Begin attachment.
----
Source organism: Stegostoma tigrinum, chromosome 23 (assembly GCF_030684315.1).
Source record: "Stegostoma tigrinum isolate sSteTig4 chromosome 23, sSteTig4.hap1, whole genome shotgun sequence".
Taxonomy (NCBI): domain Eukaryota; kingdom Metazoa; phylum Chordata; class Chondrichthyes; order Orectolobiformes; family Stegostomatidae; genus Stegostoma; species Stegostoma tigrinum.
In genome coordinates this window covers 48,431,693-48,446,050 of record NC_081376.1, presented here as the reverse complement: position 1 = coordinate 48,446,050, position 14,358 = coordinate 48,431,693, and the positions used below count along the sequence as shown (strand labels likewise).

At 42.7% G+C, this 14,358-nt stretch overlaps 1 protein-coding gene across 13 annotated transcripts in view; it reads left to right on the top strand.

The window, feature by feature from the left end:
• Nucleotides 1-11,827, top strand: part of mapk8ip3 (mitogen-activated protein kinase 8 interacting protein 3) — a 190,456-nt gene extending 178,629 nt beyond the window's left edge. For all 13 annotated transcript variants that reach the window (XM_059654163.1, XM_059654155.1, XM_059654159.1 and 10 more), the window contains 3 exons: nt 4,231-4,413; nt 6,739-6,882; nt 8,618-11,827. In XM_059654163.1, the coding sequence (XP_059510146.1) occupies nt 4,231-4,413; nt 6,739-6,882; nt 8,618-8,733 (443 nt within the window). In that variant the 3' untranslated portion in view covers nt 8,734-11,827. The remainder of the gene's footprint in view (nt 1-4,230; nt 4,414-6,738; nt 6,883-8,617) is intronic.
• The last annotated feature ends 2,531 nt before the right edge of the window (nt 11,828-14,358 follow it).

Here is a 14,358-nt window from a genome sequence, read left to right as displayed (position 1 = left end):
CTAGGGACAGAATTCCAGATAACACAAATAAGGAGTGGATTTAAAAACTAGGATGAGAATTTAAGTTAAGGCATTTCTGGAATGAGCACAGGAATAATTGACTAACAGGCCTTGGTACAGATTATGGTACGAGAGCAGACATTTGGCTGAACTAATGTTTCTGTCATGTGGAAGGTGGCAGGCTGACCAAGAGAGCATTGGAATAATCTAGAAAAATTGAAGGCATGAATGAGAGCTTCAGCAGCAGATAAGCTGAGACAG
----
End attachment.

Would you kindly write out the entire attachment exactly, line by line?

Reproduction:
Source organism: Stegostoma tigrinum, chromosome 23 (assembly GCF_030684315.1).
Source record: "Stegostoma tigrinum isolate sSteTig4 chromosome 23, sSteTig4.hap1, whole genome shotgun sequence".
Taxonomy (NCBI): domain Eukaryota; kingdom Metazoa; phylum Chordata; class Chondrichthyes; order Orectolobiformes; family Stegostomatidae; genus Stegostoma; species Stegostoma tigrinum.
In genome coordinates this window covers 48,431,693-48,446,050 of record NC_081376.1, presented here as the reverse complement: position 1 = coordinate 48,446,050, position 14,358 = coordinate 48,431,693, and the positions used below count along the sequence as shown (strand labels likewise).

At 42.7% G+C, this 14,358-nt stretch overlaps 1 protein-coding gene across 13 annotated transcripts in view; it reads left to right on the top strand.

The window, feature by feature from the left end:
• Nucleotides 1-11,827, top strand: part of mapk8ip3 (mitogen-activated protein kinase 8 interacting protein 3) — a 190,456-nt gene extending 178,629 nt beyond the window's left edge. For all 13 annotated transcript variants that reach the window (XM_059654163.1, XM_059654155.1, XM_059654159.1 and 10 more), the window contains 3 exons: nt 4,231-4,413; nt 6,739-6,882; nt 8,618-11,827. In XM_059654163.1, the coding sequence (XP_059510146.1) occupies nt 4,231-4,413; nt 6,739-6,882; nt 8,618-8,733 (443 nt within the window). In that variant the 3' untranslated portion in view covers nt 8,734-11,827. The remainder of the gene's footprint in view (nt 1-4,230; nt 4,414-6,738; nt 6,883-8,617) is intronic.
• The last annotated feature ends 2,531 nt before the right edge of the window (nt 11,828-14,358 follow it).

Here is a 14,358-nt window from a genome sequence, read left to right as displayed (position 1 = left end):
CTAGGGACAGAATTCCAGATAACACAAATAAGGAGTGGATTTAAAAACTAGGATGAGAATTTAAGTTAAGGCATTTCTGGAATGAGCACAGGAATAATTGACTAACAGGCCTTGGTACAGATTATGGTACGAGAGCAGACATTTGGCTGAACTAATGTTTCTGTCATGTGGAAGGTGGCAGGCTGACCAAGAGAGCATTGGAATAATCTAGAAAAATTGAAGGCATGAATGAGAGCTTCAGCAGCAGATAAGCTGAGACAG